According to Hindustan Times, the petition said the UP government had chosen to go by what it described as a “flawed” verdict of the Allahabad high court though the top court had clearly laid down the procedure that had to be followed. The petitioner had also presented some notices that had been issued. It is clear that people who had been sent notices had not even been booked in criminal cases, the petition says. “There is no detail of any crimes committed by them,” it adds.
As The Wire has reported, experts say there is no legal backing for the UP government’s action to seize property of the alleged rioters. Several members of the legal fraternity have questioned this action and its basis and most lawyers The Wire spoke to insisted that the action was not in accordance with the law. Senior lawyer C.U. Singh had termed the action blatantly illegal. “This is grossly unconstitutional and illegal because it is not supported by any law and it results in pre-judging people without even the benefit of a fair trial,” said Singh. Questioning the action he further said, when “they have not even investigated anything, the UP government was acting like the ‘judge, jury and hangman’.”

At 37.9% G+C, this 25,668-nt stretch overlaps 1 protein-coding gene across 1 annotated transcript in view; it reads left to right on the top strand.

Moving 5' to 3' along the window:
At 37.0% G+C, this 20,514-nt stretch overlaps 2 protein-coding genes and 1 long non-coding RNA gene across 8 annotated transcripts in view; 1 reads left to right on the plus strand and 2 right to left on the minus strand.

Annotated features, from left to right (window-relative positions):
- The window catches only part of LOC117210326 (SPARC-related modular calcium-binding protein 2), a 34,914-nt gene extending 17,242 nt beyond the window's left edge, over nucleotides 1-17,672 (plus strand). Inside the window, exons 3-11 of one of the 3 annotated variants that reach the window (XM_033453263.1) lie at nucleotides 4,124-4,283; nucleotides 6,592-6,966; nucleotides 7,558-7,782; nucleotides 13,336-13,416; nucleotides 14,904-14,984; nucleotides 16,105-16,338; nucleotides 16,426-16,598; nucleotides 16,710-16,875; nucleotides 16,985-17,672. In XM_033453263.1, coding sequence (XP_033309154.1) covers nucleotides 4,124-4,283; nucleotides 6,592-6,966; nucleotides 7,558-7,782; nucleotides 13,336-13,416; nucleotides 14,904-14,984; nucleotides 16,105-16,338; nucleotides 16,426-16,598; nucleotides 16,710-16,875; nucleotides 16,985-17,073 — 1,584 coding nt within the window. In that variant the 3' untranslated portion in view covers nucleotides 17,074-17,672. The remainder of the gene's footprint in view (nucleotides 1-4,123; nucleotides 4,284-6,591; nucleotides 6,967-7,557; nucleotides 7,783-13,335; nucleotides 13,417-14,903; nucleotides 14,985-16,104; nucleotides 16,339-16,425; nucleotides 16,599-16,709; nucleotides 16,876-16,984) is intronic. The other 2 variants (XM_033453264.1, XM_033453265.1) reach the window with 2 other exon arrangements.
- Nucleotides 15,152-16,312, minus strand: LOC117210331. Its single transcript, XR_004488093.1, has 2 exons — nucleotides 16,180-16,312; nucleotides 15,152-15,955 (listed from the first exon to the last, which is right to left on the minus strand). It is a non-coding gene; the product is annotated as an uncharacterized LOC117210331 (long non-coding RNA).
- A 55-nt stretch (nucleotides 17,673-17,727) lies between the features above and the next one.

It can be recalled that, following the violence in the state in December last year, several UP district administrations served recovery notices to people, asking them to pay up over Rs 50 lakh to avoid attachment of their properties for their alleged role in damaging public property. And this included the cases in which the district administration was yet to make a final estimate of the damage to property during anti-CAA protests. In Firozabad, the administration served show-cause notices to 26 people without making any final estimates of the damage of the public property. The families of some of those who were served notices told the Indian Express that they are daily wage labourers who were working when the violence was reported. Most recipients of the notices were in jail.